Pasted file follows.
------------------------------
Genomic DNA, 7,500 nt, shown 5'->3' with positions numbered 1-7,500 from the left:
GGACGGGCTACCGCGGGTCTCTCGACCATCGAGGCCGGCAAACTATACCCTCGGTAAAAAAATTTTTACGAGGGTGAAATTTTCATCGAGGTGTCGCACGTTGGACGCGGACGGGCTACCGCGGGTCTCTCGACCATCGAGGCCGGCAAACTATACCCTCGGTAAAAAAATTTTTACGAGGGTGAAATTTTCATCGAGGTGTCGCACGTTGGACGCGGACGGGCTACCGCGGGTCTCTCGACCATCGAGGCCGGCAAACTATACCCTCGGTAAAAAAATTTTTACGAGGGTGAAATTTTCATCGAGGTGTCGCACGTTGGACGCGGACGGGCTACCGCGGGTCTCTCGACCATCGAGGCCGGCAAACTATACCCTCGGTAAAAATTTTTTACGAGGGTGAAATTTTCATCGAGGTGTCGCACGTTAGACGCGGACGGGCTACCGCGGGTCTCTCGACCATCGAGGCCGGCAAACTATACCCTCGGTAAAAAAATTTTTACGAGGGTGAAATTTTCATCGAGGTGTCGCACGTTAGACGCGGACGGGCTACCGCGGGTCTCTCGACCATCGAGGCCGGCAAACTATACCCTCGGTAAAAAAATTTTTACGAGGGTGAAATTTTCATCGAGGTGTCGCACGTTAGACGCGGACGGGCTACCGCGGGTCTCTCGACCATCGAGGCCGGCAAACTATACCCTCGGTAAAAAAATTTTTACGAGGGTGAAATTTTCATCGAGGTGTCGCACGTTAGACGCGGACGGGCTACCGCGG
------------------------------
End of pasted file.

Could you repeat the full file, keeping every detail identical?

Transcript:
Genomic DNA, 7,500 nt, shown 5'->3' with positions numbered 1-7,500 from the left:
GGACGGGCTACCGCGGGTCTCTCGACCATCGAGGCCGGCAAACTATACCCTCGGTAAAAAAATTTTTACGAGGGTGAAATTTTCATCGAGGTGTCGCACGTTGGACGCGGACGGGCTACCGCGGGTCTCTCGACCATCGAGGCCGGCAAACTATACCCTCGGTAAAAAAATTTTTACGAGGGTGAAATTTTCATCGAGGTGTCGCACGTTGGACGCGGACGGGCTACCGCGGGTCTCTCGACCATCGAGGCCGGCAAACTATACCCTCGGTAAAAAAATTTTTACGAGGGTGAAATTTTCATCGAGGTGTCGCACGTTGGACGCGGACGGGCTACCGCGGGTCTCTCGACCATCGAGGCCGGCAAACTATACCCTCGGTAAAAATTTTTTACGAGGGTGAAATTTTCATCGAGGTGTCGCACGTTAGACGCGGACGGGCTACCGCGGGTCTCTCGACCATCGAGGCCGGCAAACTATACCCTCGGTAAAAAAATTTTTACGAGGGTGAAATTTTCATCGAGGTGTCGCACGTTAGACGCGGACGGGCTACCGCGGGTCTCTCGACCATCGAGGCCGGCAAACTATACCCTCGGTAAAAAAATTTTTACGAGGGTGAAATTTTCATCGAGGTGTCGCACGTTAGACGCGGACGGGCTACCGCGGGTCTCTCGACCATCGAGGCCGGCAAACTATACCCTCGGTAAAAAAATTTTTACGAGGGTGAAATTTTCATCGAGGTGTCGCACGTTAGACGCGGACGGGCTACCGCGG